How You Change When You Start Dating Someone New

by Kristine Fellizar

If you've ever been accused by your friends of changing once you start a new relationship, don't blame them — blame science. A new study published in Development Psychology found that people really do change after they enter into a romantic relationship. People become more like their partners and less like their friends.

The Florida Atlantic University study wanted to test the hypothesis that adolescents become less like their friends and more like their romantic partners after starting a new relationship. In a two part study, researchers took a sample of girls and boys aged 12 to 19 and questioned them on their friends, romantic partners, and measures of alcohol abuse.

The study found that friends who were dating and in relationships had less similar on their attitudes toward alcohol abuse than their single friends. Similarity between friends' reports of alcohol abuse fell after one or both friends started dating people. And, their attitudes closely matched their romantic partners' rather than their friends.

"The results confirm what most friends complain about — romantic partners are a distraction from friendships," Brett Laursen, a professor and graduate studies coordinator in the Department of Psychology at Florida Atlantic University said of the study. "It also is a stark reminder how the peer social world changes during adolescence. Same-sex friends become less important and romantic affiliations become more important."

As the authors noted in the study, a majority of single adolescents report that friendship is one of the most important relationships. However, as one friend enters into a romantic relationship, the balance shifts and romantic relationships become more important than friendships. In that case, people tend to become more like their partner and less like their friends.

Personally, "Damn, you've changed," is something I commonly hear whenever one of my friends starts dating someone new. One of my best friends, for example, has always been pretty mellow and quiet ever since I've known her. But after being with her boyfriend for the past five years, she's turned into a chatty person who's not afraid to speak her mind. And it makes sense that romantic relationships have a way of changing people. If you're investing a lot of time with someone, it makes sense that you're going to pick up a few of their traits. It's only natural.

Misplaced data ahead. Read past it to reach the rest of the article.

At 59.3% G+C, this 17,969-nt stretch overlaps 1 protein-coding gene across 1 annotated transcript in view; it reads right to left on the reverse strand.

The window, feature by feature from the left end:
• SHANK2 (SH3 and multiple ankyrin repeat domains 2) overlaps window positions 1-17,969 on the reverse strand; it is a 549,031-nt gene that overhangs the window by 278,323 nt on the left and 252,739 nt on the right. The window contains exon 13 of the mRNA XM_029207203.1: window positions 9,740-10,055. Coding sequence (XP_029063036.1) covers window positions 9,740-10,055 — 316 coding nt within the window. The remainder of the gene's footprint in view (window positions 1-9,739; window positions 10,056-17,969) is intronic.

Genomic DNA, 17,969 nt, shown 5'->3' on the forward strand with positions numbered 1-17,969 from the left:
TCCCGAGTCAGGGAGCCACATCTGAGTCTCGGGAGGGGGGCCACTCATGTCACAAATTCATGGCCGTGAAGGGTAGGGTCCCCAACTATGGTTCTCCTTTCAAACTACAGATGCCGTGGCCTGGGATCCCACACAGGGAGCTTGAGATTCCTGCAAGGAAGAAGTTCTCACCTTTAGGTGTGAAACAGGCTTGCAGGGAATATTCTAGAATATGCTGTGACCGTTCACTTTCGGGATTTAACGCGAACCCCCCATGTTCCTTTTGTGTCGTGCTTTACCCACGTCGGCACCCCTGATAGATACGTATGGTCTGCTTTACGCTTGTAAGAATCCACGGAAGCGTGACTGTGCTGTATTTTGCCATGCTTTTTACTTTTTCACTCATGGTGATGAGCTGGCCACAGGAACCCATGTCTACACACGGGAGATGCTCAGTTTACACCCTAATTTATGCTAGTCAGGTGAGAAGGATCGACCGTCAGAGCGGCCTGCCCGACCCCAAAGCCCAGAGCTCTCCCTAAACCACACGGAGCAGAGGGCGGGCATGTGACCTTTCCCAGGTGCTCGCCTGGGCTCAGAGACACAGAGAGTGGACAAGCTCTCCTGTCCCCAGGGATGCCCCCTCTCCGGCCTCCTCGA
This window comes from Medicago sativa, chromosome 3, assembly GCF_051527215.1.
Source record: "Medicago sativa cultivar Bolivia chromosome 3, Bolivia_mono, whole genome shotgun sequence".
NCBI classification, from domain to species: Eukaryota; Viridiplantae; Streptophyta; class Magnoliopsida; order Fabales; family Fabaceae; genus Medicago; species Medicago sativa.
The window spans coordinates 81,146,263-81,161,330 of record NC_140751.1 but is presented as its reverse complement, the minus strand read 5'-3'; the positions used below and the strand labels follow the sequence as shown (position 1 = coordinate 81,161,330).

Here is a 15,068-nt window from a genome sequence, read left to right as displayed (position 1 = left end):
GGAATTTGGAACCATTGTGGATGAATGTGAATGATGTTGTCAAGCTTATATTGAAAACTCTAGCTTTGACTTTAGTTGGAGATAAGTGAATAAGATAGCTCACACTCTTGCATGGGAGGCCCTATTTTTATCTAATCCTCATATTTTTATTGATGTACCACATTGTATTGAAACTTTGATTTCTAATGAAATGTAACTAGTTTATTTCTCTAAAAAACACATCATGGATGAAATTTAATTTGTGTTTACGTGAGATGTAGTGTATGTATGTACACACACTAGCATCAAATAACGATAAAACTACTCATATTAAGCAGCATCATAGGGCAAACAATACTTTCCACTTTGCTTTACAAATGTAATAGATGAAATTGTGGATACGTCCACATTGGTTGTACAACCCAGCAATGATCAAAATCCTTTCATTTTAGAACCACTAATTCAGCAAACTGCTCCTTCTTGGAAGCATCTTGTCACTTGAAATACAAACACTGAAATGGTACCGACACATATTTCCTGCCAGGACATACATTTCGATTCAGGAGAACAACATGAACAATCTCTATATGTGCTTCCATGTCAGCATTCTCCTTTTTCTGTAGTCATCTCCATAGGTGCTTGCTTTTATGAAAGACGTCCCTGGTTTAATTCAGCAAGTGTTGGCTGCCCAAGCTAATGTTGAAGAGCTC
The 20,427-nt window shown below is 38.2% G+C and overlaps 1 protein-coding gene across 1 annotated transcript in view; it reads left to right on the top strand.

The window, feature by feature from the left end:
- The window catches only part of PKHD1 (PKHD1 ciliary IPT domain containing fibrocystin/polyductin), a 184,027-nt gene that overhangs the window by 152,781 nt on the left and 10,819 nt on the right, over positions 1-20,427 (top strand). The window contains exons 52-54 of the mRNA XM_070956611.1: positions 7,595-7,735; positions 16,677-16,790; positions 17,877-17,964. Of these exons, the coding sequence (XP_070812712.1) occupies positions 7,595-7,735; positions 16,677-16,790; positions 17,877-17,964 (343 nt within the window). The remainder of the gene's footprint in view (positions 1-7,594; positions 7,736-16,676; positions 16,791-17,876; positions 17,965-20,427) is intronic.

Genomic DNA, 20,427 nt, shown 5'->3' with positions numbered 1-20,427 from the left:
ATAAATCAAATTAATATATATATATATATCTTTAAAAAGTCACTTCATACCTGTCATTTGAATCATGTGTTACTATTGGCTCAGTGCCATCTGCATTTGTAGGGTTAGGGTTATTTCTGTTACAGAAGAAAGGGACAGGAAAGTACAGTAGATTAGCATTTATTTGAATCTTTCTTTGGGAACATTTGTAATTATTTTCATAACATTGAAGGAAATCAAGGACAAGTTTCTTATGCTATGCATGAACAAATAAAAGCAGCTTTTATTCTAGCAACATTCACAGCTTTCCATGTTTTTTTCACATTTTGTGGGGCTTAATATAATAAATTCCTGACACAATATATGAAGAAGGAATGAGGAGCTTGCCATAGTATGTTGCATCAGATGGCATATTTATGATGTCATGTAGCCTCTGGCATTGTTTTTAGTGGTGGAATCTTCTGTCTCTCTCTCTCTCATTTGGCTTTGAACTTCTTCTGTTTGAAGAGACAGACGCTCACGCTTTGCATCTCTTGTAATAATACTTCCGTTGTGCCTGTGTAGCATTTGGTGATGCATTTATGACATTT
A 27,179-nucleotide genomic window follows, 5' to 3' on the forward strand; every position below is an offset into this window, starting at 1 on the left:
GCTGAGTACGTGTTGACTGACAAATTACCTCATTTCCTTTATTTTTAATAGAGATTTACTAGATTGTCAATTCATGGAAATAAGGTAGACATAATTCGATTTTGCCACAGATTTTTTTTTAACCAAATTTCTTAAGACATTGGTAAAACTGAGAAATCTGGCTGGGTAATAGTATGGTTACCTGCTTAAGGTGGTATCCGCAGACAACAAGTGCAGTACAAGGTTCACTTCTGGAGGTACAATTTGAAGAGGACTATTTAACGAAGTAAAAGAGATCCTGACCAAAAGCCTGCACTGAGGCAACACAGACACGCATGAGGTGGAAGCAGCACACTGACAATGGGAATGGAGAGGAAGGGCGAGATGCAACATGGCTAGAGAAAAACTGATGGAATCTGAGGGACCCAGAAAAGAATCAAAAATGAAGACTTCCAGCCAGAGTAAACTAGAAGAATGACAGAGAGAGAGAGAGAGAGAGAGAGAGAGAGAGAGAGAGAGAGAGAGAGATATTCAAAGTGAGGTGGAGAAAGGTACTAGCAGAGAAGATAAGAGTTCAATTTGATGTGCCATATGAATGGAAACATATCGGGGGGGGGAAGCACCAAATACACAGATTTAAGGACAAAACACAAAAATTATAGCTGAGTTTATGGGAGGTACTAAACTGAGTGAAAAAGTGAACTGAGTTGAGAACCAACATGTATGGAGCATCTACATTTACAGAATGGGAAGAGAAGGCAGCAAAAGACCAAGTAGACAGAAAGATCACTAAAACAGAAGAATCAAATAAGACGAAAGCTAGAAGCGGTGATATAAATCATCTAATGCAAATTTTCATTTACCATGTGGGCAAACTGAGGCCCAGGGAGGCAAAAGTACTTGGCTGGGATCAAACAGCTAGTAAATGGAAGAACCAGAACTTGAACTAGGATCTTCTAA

"The findings suggest that participation in a romantic relationship does not elevate the risk of alcohol abuse beyond that involved in participation in friendships," Laursen said. "Instead, it is the source of the risk that changes. Friends no longer shape drinking habits the way they used to. Romantic partners now dictate terms. Your friends were right: You aren't the same person you were when you were single."

It happens. I've had several friends who seemingly broke up with me after they started seeing a new guy. Yeah, it sucks, but sometimes no one is entirely at fault. Investing your energy into a friendship only works if the other person is willing to do the same. But in all relationships of any kind, maintenance is key. Here are some ways to maintain your friendships when you're in a relationship.

1. Take Time Out To See Each Other

Texting and social media are great and everything, but nothing beats the in-person experience. Yes, everyone has a life. Everyone is busy. But if you really care about someone, you're going to plan out a time to see them, regardless of whatever is going on.

2. Go On Double Or Group Dates

If you and your friends are all in relationships, plan a fun group thing. That way, everyone can meet each other's partners without putting the pressure on a single person. Plus, it's a great way to see how your friends and your partner mesh.

3. Be An Ear To Listen To And A Shoulder To Cry On

Simple enough. If your friend is going through stuff, be there for them. Besides, who else are you going to bitch out your boyfriend/girlfriend problems with?

4. Don't Be Afraid To Check-In Every Now And Then

You don't necessarily have to spend all your partner-free time with your friends. Keeping open lines of communication here and there also work. For instance, I have a friend who texts me out of the blue every now and then just to tell me, "Hey, I'm still alive." That's cool. Of course, we'd get into short life updates after that, but that's just our dynamic. Personally checking in every now and then is a great way to keep updated on your friend's life. Besides, you get all the juicier stories that don't make the cut on Facebook or Instagram.

5. Remember That You're Still "You"

Relationships have a tendency of turning a "me" into a "we." That's cute and everything, but don't lose yourself in a relationship. Detach yourself from your other half once in a while so you never lose sight of who you were before you entered into your relationship.

6. Understand That You're Still Friends Because You Want To Be

It's easy to drop people without a thought. I mean, hello, ghosting! It's hard work to keep a relationship alive. People grow up. They meet people, they get married, they move away, they start families, etc. But when it comes right down to it, people only stay in your lives because you want them to be there. Just like you invest time and energy into you romantic partner, you need to do the same with your friends. It's all about balance.

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